According to a survey by Computer Business Review, among 300 senior IT decision-makers in the UK, most enterprises delaying an upgrade to Windows Vista on the desktop are doing so because they ‘see no advantage in upgrading.’
As Computer Business Review reported recently, the same survey found that fewer than 2% of UK-based companies have upgraded all their desktops to Windows Vista. Only 1% said they have already upgraded all desktops, and just shy of 5% said they have begun a Vista desktop upgrade program.
Of those surveyed, 6.5% said they will upgrade in the next 6 months, while about 56% of survey respondents said they will have upgraded their desktops to Windows Vista within the next two years.
But asked what, if anything, has delayed your firm upgrading to Vista?, the responses were mixed and 53% said they could see no advantage in upgrading.
The next biggest reason for delaying an upgrade to Vista fell under the problems with home-grown or other applications supporting Vista, cited by 13% of respondents.
Of respondents, 12% cited technical restraints, such as under-powered desktops currently deployed in the enterprise, while 5.3% said the reason for a delay was down to resource constraints related to staff, and 4.6% said they were delaying an upgrade due to budget constraints.
A sizable minority, 11.8%, opted for the other category when asked why they had so far delayed an upgrade. Reasons cited in this category included waiting to ensure its stability, suggesting that some companies prefer to learn from the experience of early adopters and be sure the release is stable before they dive in with an upgrade plan of their own.
Other reasons cited in the other category were: security, considering migrating to thin clients, technical restraints and application support, a need to understand the cost/benefit, and alignment with customers who are not upgrading.
Other reasons cited included PC cycle refresh constraints, training, and one respondent that said a Vista trial had thrown up problems with the use of Internet Explorer, though the survey did not reveal whether that user had found problems with IE 6 on Vista, or the latest iteration, IE 7.
As Computer Business Review reported in February, Microsoft’s CEO Steve Ballmer called for financial analysts to cool down their predictions on how many copies of Windows Vista the company would sell between then and 2009 worldwide. After addressing analysts the week before, they had taken him at his word, issuing cautious but optimistic research notes that, regardless, helped knock almost 3% off Microsoft’s share price at that time.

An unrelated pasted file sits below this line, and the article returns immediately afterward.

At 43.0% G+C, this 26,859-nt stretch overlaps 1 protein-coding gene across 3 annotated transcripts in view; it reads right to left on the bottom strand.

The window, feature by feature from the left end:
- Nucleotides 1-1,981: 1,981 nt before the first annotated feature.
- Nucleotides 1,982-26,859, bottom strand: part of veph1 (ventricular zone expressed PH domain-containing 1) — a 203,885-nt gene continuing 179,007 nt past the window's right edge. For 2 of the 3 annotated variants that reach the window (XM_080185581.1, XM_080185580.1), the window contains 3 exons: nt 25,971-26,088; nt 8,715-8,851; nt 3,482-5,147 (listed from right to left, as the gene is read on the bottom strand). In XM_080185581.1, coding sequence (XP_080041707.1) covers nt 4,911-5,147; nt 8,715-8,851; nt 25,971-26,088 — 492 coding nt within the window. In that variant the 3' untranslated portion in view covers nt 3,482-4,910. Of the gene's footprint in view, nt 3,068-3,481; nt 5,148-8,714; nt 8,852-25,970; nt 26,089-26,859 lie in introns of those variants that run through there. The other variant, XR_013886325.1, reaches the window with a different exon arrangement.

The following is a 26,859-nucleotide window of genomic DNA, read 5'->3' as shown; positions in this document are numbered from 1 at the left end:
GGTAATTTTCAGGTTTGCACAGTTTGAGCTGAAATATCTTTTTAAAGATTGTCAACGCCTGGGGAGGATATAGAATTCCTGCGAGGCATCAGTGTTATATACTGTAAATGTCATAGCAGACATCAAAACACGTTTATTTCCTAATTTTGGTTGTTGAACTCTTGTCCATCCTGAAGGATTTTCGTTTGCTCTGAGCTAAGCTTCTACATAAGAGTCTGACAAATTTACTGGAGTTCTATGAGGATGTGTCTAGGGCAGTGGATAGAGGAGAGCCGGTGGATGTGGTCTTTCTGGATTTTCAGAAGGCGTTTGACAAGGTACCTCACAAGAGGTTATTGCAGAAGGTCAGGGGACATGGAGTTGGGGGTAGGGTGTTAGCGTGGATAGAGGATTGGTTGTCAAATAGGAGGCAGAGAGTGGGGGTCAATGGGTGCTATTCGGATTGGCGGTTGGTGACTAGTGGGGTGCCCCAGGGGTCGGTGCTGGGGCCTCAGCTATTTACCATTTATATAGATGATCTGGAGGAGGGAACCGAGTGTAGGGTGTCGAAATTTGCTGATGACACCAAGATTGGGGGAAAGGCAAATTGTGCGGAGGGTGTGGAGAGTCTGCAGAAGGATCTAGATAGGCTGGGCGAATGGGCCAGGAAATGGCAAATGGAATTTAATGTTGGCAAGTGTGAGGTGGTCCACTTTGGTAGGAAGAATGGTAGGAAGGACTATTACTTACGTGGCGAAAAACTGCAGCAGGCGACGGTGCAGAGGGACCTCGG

People have to understand our revenue models because I think some of the revenue forecasts I’ve seen out there for Windows Vista in fiscal year ’08 are overly aggressive, Ballmer said at the meeting. He told analysts that much of Microsoft’s operating systems sales growth comes from people buying new PCs, but that analysts growth models for Microsoft are more ambitious than their models for PC makers, something he called a weird disconnect.
There’s a disconnect between what people think is the growth of the PC market and what they think is Vista growth, he said. So, either you have to increase your forecast for the total PC market, and then Vista will do just fine, or those two things are out of whack. If Vista is going to drive a major sort of surge in PC market growth rate, you would think that would also show up in what people [analysts] think about HP, Dell, Intel. My basic assumption is we’ll see a small surge.
The company had made discouraging noises about Vista earlier in the week, issuing a short statement asking people to stop speculating on what the next Windows might look like and when it might come.
Vista was released to new PC buyers and retailers on January 30, and there was intense speculation on how much excitement Microsoft had managed to create.
In terms of retail sales of Vista in a box, Ballmer said he believed most of that up-tick would be concentrated in the first few months of the software going on sale. He said he doubted that this would carry over into Microsoft’s fiscal 2008, which began in July 2007.
Analyst estimates for fiscal 2008 growth in Microsoft’s client business unit, which includes Vista, is around the 9% mark. Ballmer said that analysts should consider that rather than creating huge spurts of new growth a new Windows release is primarily a chance to sustain the revenue we have.
Every new Windows release is not necessarily a huge revenue growth opportunity, but if we don’t have exciting, fantastic, outstanding Windows releases, there will be either a drop in the PC market, and/or there will be uptake of Linux and Mac and all of these other things, he said.
Ballmer acknowledged that Apple has gained market share against Windows-based PCs, but suggested this is largely an image factor. The number-one reason Apple has grown share is because they’ve had the sexiest high-end notebooks in the marketplace, he said. I think as you start to see the kind of higher end nice notebooks, sexy, high-end notebooks from Toshiba, from HP, from Dell, from others, that combination with Vista is going to put a lot of pressure back on Apple.